• >> Traveller.match_twitter(quot;factoryjoequot;) [0].map(&:name) => [quot;Alexander Ljungquot;, quot;George Kellyquot;, quot;Amy Raymondquot;, quot;Andrew Crowquot;, quot;Jonathan Greenequot;, quot;Aubrey Sabalaquot;, quot;Matt Jonesquot;, quot;Blaine Cookquot;, quot;Brian Oberkirchquot;, quot;Buzz Andersenquot;, quot;David Ulevitchquot;, quot;Michael Buffingtonquot;, quot;Eric Costelloquot;, quot;Kaustubh Srikanthquot;, quot;Brian Del Vecchioquot;, quot;Jack Dorseyquot;, quot;joshua schachterquot;, quot;Kevin Lawverquot;, quot;Scott Bealequot;, quot;Lisa McMillanquot;, quot;Mary Hodderquot;, quot;Dan Safferquot;, quot;Rob Hayesquot;, quot;Thomas Vander Walquot;, quot;James Walkerquot;] http://identity-matcher.googlecode.com/ This is an example of running the “match_twitter” call on Chris Messina’s profile.
    • “the best way for you to manage your network is to stop thinking about all of the little pieces and to start focusing on the big picture” As Gavin Bell has been telling us for a while, the tools for social network portability are reaching maturity. David Recordon (pictured) is working on open systems at Six Apart to aggregate and share social network information.
    • To make interesting mashups, we often need to delegate authority to 3rd-party automated services. Code running elsewhere needs to have access to users’ accounts to act on their behalf.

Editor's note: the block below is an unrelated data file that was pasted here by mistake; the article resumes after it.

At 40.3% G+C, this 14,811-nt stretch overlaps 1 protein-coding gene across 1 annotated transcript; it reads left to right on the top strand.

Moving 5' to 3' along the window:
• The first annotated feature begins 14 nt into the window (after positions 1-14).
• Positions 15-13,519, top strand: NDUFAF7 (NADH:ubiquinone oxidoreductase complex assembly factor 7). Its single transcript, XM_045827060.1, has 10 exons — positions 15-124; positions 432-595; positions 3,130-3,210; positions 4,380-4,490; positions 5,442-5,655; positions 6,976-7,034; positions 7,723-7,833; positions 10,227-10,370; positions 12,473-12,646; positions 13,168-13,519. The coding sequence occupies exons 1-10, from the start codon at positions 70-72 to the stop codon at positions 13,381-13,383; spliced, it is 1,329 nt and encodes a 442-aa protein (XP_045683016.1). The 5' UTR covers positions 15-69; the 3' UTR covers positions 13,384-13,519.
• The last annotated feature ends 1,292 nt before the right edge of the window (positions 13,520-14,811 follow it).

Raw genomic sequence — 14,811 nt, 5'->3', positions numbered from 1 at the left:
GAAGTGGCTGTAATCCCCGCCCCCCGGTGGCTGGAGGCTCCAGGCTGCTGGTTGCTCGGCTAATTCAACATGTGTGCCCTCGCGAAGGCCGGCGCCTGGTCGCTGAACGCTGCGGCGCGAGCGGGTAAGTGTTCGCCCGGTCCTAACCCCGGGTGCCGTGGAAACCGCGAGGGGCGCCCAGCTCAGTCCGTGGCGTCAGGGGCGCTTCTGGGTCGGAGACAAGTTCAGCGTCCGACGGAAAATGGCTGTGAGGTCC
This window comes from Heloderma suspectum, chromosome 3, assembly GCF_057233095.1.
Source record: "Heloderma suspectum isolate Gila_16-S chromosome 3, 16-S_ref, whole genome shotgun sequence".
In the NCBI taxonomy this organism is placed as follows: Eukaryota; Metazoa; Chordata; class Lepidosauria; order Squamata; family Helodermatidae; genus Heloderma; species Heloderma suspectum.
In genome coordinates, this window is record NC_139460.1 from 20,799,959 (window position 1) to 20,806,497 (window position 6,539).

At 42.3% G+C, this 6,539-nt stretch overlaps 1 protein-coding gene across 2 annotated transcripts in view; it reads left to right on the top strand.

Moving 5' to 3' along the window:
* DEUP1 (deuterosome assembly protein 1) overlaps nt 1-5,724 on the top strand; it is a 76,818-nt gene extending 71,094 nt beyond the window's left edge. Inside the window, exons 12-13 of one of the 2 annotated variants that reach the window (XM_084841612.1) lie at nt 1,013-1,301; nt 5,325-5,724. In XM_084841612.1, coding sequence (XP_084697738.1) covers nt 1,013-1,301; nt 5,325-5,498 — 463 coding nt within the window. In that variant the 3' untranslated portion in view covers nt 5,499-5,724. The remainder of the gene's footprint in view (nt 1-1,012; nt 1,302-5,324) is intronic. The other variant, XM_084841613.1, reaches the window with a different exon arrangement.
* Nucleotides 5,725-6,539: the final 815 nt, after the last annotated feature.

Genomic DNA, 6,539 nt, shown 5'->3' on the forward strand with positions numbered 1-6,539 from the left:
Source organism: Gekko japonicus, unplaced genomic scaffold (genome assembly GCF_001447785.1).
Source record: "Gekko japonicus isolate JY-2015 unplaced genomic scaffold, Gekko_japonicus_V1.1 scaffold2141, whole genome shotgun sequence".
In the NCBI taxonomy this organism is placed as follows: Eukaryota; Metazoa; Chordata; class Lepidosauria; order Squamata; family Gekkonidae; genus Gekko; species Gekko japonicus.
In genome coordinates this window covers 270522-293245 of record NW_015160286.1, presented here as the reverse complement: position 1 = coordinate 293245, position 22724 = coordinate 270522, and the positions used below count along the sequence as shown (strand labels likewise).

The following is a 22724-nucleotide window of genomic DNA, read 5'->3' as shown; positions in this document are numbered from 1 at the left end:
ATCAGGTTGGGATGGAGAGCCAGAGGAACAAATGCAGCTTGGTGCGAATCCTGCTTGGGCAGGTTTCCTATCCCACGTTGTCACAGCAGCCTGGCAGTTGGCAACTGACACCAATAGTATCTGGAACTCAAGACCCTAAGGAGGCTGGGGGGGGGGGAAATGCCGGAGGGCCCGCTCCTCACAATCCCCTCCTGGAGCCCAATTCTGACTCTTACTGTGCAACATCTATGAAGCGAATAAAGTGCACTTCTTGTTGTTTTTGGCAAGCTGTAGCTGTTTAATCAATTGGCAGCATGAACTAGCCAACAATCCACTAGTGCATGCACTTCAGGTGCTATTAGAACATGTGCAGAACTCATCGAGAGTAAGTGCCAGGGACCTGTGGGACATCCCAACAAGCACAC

• Delegating Authority To make interesting mashups, we often need to delegate authority to 3rd-party automated services. Code running elsewhere needs to have access to users’ accounts to act on their behalf.
    • The worst way to do this (we’re guilty too) is for the 3rd-party to ask for the users login details and fake a login as them. This is not only bad for privacy but also teaches users terrible habits.
    • BBAuth AuthSub Authentication OpenAuth There are several standards for delegating API access to a 3rd-party but they all work slightly differently.
    • “An open protocol to allow secure API authentication in a simple and standard method from desktop and web applications.” http://oauth.net So the OAuth project is standardising a single protocol that everyone can use. This will mean one client library per language (rather than one per language per site) and an easier landscape for users to understand.
    • There are many ways to get a piece of screen real-estate on other sites.
    • Widgets & Plugins There are many ways to get a piece of screen real-estate on other sites.
    • Dopplr has a Facebook app that puts a Dopplr profile box on your profile page. It doesn’t try to cram the Dopplr user experience into a small box; it just displays a useful summary of your travel information.
    • It also publishes cute little items in your mini-feed.